In a recent article in the Daily Utah Chronicle, author Hannah Jones reports that students are too comfortable with abusing prescription stimulants. She concluded this, citing a 2001 study done by the University of Michigan and Harvard University wherein 10,904 randomly selected college students were polled from 119 four-year colleges.

In this study, prescription stimulant drugs including Adderall, Ritalin and Dexedrine were found to be the second most-used illegal drugs among college students, following only behind marijuana. These prescription stimulants were seen by students as academic performance enhancers, but the physical and sociological risks of using these substances should far overshadow any potential academic gain.

In fact, the illicit use of psycho-stimulants such as those named above were part of the students’ perceived competitive edge while fighting for higher test scores and better grades, as revealed in an undercover college drug raid at Columbia University in 2010. This raid, nicknamed “Operation Ivy League,” found students regularly buying and selling illegal drugs.

Perhaps college students learn this complacent attitude early in life, as the phenomenon of prescribing drugs begins in this country (as well as others) very early in life. In fact, strong prescription stimulants are commonly prescribed to children in this country. In 2007, about 5.4 million children aged 4 to 17 years old were diagnosed with Attention Deficit Hyperactivity Disorder (ADHD), according to the Centers for Disease Control and Prevention. About two-thirds of those so diagnosed were medicated.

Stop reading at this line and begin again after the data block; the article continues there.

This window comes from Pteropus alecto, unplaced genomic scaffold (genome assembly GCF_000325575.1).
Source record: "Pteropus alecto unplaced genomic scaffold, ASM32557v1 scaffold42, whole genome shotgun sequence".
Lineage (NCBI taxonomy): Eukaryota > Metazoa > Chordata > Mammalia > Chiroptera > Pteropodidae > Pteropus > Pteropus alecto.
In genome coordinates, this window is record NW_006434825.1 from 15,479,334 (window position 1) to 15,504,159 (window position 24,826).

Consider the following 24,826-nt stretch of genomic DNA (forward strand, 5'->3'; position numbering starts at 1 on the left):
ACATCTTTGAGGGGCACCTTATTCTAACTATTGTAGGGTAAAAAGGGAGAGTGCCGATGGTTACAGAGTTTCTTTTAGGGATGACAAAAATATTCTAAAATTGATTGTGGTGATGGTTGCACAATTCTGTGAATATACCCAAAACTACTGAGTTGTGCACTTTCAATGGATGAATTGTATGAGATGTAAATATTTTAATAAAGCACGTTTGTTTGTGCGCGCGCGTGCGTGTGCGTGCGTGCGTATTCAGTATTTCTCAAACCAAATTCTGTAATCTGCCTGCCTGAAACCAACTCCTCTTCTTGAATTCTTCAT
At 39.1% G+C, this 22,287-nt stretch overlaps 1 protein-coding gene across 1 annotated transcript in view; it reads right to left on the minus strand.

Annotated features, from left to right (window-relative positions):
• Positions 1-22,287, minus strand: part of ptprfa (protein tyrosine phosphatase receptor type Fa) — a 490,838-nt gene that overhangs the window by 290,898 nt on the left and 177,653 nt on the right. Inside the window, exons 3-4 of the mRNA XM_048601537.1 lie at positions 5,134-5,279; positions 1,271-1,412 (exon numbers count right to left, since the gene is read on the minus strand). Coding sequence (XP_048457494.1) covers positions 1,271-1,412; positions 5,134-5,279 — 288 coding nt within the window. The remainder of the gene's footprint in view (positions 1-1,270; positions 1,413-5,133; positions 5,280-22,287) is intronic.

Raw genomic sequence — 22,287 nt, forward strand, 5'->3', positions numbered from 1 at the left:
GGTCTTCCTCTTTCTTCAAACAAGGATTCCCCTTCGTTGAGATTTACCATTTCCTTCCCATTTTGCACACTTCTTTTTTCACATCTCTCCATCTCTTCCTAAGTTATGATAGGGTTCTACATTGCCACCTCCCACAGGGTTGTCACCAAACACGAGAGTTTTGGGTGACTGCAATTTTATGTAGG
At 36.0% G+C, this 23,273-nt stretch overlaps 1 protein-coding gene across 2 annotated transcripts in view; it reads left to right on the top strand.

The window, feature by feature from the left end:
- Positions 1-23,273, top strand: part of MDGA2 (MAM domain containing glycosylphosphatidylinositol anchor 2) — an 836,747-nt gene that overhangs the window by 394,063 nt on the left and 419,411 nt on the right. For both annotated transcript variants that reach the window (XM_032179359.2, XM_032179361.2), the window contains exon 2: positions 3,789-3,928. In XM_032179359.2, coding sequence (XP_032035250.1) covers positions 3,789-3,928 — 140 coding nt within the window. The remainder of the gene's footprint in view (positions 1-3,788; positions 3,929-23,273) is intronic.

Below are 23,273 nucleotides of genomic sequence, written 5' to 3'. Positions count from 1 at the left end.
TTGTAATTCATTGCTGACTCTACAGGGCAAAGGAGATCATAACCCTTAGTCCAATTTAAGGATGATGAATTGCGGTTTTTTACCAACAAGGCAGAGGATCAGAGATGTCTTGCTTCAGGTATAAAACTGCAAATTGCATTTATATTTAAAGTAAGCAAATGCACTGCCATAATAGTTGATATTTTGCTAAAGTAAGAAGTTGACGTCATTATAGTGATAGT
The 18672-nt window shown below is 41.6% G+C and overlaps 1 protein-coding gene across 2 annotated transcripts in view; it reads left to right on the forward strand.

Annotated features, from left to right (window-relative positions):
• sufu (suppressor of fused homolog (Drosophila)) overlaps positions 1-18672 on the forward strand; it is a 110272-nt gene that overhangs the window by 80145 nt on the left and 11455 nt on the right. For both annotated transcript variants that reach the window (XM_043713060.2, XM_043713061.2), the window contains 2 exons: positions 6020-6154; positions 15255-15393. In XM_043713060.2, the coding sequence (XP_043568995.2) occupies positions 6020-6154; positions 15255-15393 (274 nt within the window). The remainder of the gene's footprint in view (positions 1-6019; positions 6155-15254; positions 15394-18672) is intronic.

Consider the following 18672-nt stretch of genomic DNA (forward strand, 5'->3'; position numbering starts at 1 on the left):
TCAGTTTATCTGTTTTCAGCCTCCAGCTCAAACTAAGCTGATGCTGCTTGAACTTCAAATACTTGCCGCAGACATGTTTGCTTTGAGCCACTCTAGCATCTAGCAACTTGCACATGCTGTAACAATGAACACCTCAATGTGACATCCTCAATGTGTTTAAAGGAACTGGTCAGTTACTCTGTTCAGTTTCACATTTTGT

Drugs like Adderall are compounds of different kinds of amphetamines. Ritalin (methylphenidate) is a prescription stimulant that possesses structural similarities to amphetamine, but its pharmacological effects are more similar to those of cocaine.

It seems all too commonplace and accepted that young children are placed on highly addictive drugs such as these. These drugs are extremely dangerous even though millions of children are taking them.

The physical symptoms are quite serious enough, not to mention the legal complications involved. The selling of a prescription to another student or possessing these prescription stimulants without a prescription is illegal. A student who is convicted of illegal possession or distribution of prescription drugs can incur fines of hundreds or even thousands of dollars and a potential felony conviction.

The potential for so much negative impact should overshadow any perceived “test score advantage” that taking such drugs might offer and opinions vary on whether or not the drugs do, in fact, offer any academic advantage. The results of prescription stimulant abuse can include long-term addiction from which is hard to break free.

It isn’t just the college students who are too comfortable with drug use and abuse. Many segments of society are far too accustomed to “popping a pill” to solve any random difficulty they face in life.

The Narconon program has been offering effective drug abuse education, treatment and rehabilitation for more than forty years on six continents of the world. Narconon has effective education and rehab programs in more than 120 locations which offer life-saving results, and it has done so since 1966.

To learn more about the effective program used at Narconon to combat drug and alcohol abuse among college students as well as any other segment of the population, please read: http://www.narconon-news.org/program/narconon-alcohol-drug-treatment.html.

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